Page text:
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7 Apps That Can Make You A Better Writer

Writing is one area of life where you can continuously improve. There’s always some little tweak you can make to create an even better piece. However, when you’re strapped for time, how can you find a way to improve your writing? Rather than proofreading the same piece over and over, there are some amazingly handy apps that can take the hard work and time out of getting your content creation just right.

In this article, we take a look at seven of the best apps currently on the market for finessing your work. Through downloading and using a few of the following, you’ll become the best writer you can be.

ProWritingAid

If grammar isn’t your strongest point, you can use ProWritingAid to check everything you write. It provides 25 different reports on spelling and grammar mistakes, style issues, and readabilty issues. It does cost you money though but there are often special offers that enable you to save dollars while making your writing impeccable.

Hemingway

The Hemingway app identifies any sentences that may be difficult to read while also providing simple alternatives. If you have an issue with passive writing or using too many adverbs, the app flags these up too. Using Hemingway, you also get an idea of the reading level of your work. It gauges the lowest education needed to understand your piece.

Flowstate

Flowstate is for you if you constantly get distracted as you write. You set a font and timer and go for it. If you stop to daydream, your work will be lost!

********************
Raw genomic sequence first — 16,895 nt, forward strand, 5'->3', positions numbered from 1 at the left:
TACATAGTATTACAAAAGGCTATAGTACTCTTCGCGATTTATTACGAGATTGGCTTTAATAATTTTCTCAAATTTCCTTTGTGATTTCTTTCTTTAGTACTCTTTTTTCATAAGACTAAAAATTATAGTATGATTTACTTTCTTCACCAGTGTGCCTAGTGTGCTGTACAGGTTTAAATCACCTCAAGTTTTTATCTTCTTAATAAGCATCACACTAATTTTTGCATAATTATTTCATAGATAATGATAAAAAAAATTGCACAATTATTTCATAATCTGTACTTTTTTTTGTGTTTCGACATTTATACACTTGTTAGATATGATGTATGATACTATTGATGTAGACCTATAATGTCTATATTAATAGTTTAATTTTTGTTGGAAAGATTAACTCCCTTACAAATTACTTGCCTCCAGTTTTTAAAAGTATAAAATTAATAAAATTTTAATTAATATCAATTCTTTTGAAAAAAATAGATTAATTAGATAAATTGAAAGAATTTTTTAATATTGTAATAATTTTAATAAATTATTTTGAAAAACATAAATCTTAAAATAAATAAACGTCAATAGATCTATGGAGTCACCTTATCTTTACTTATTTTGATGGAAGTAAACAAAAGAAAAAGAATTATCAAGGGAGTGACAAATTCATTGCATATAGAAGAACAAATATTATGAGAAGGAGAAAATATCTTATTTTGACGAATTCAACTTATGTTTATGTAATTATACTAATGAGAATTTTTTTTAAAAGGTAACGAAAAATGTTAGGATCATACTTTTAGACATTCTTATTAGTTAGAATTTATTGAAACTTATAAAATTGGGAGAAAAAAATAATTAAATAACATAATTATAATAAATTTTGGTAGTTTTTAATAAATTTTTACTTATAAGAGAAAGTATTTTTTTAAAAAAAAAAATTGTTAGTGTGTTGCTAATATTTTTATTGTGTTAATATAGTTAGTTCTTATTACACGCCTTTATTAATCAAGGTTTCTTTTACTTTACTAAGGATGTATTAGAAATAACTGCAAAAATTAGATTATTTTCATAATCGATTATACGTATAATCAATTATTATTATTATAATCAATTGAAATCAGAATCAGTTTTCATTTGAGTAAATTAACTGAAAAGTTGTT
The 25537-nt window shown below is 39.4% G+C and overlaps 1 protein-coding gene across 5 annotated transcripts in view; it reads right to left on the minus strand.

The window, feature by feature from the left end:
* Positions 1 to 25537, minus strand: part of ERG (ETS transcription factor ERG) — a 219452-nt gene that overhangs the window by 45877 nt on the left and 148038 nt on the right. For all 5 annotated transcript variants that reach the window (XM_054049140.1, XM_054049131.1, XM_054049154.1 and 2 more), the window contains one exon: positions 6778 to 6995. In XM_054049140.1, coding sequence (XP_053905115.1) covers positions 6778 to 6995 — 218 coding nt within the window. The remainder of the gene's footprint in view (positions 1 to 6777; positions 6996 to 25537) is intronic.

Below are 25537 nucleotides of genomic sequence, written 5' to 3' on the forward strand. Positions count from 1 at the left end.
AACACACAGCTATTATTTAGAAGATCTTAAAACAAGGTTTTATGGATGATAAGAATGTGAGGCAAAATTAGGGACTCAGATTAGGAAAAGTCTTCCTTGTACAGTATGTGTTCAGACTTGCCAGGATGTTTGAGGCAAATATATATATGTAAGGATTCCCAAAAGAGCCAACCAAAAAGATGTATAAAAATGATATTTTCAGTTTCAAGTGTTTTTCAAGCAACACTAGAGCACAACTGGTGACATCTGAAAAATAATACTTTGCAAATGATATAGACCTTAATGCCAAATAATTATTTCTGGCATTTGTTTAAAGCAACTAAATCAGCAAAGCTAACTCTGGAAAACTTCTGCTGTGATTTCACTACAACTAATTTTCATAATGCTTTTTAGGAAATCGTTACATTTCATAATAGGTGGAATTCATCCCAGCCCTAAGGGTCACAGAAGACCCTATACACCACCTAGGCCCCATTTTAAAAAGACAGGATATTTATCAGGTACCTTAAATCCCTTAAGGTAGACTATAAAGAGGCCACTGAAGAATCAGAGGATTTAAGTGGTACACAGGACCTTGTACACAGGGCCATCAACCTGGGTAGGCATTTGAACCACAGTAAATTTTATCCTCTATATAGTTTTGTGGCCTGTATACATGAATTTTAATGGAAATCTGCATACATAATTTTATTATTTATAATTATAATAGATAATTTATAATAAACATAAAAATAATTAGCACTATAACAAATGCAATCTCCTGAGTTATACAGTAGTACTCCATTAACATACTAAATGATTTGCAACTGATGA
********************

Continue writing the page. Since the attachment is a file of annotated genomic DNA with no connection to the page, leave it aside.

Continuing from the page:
Draft

Draft is a free web app that enables you to control features in word processors such as Google Docs. It’s therefore excellent in terms of collaborative writing. Additionally, its “Ask a Professional” feature lets you get advice and input from others on your writing. You can also keep abreast of any revisions you’ve made to your piece to assess how it’s changed as you’ve rewritten or tweaked it.

Scrivener

Scrivener is a tool with robust features that take time to get to grips with. However, this is a crucial app for many writers and is known as a complete writing studio. The app provides you with one single place to store all your writing and ideas. It’s perfect for you if you want to keep everything in the one place in terms of writing and organization

Microsoft Word

An oldie but still a goodie, Microsoft Word is still a very valid and valuable tool for any writer. You can do almost everything in Word with its app-specific keyboard shortcuts, formatting options, collaboration, draft versions, customizable toolbars and more.

Inspiration Maps

If you tend to come up with random ideas and find these difficult to organize, Inspiration Maps could be the app you’re looking for. You can simply utilize a template to collate your thoughts, images and ideas. You can then even convert these into a Word document.

There are hundreds of writing software apps on the market today. Not all will appeal to everyone. However, this list of seven will help get you started. Good luck!

Jen Starr is part of the community team at Next Day PC. Jen enjoys staying on top of the latest tech trends and sharing how new tech can positively impact people’s lives.

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8 Questions to Answer Before You Start Writing Your First Book

Image Credit: Freepick